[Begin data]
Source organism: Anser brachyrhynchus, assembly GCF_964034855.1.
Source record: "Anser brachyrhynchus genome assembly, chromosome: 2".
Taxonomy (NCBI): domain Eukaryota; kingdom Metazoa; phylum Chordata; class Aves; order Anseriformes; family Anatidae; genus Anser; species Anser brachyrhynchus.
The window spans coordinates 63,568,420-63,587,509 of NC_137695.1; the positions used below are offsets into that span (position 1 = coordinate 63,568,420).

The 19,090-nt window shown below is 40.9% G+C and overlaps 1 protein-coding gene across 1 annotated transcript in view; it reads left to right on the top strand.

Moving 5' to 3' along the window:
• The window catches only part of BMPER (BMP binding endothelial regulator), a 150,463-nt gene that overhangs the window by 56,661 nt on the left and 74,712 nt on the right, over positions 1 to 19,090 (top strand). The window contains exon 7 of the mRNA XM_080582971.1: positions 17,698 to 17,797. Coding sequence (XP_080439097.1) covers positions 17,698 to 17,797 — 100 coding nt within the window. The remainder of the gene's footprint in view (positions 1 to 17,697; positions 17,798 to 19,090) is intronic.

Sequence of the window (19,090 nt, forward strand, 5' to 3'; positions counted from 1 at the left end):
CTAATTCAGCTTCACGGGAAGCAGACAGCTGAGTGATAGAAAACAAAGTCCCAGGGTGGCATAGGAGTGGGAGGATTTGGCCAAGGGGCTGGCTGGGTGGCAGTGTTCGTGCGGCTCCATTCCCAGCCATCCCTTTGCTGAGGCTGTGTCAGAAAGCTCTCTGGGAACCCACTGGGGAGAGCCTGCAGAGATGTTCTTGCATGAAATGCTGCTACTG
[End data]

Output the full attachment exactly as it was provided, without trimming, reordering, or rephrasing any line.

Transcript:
Source organism: Anser brachyrhynchus, assembly GCF_964034855.1.
Source record: "Anser brachyrhynchus genome assembly, chromosome: 2".
Taxonomy (NCBI): domain Eukaryota; kingdom Metazoa; phylum Chordata; class Aves; order Anseriformes; family Anatidae; genus Anser; species Anser brachyrhynchus.
The window spans coordinates 63,568,420-63,587,509 of NC_137695.1; the positions used below are offsets into that span (position 1 = coordinate 63,568,420).

The 19,090-nt window shown below is 40.9% G+C and overlaps 1 protein-coding gene across 1 annotated transcript in view; it reads left to right on the top strand.

Moving 5' to 3' along the window:
• The window catches only part of BMPER (BMP binding endothelial regulator), a 150,463-nt gene that overhangs the window by 56,661 nt on the left and 74,712 nt on the right, over positions 1 to 19,090 (top strand). The window contains exon 7 of the mRNA XM_080582971.1: positions 17,698 to 17,797. Coding sequence (XP_080439097.1) covers positions 17,698 to 17,797 — 100 coding nt within the window. The remainder of the gene's footprint in view (positions 1 to 17,697; positions 17,798 to 19,090) is intronic.

Sequence of the window (19,090 nt, forward strand, 5' to 3'; positions counted from 1 at the left end):
CTAATTCAGCTTCACGGGAAGCAGACAGCTGAGTGATAGAAAACAAAGTCCCAGGGTGGCATAGGAGTGGGAGGATTTGGCCAAGGGGCTGGCTGGGTGGCAGTGTTCGTGCGGCTCCATTCCCAGCCATCCCTTTGCTGAGGCTGTGTCAGAAAGCTCTCTGGGAACCCACTGGGGAGAGCCTGCAGAGATGTTCTTGCATGAAATGCTGCTACTG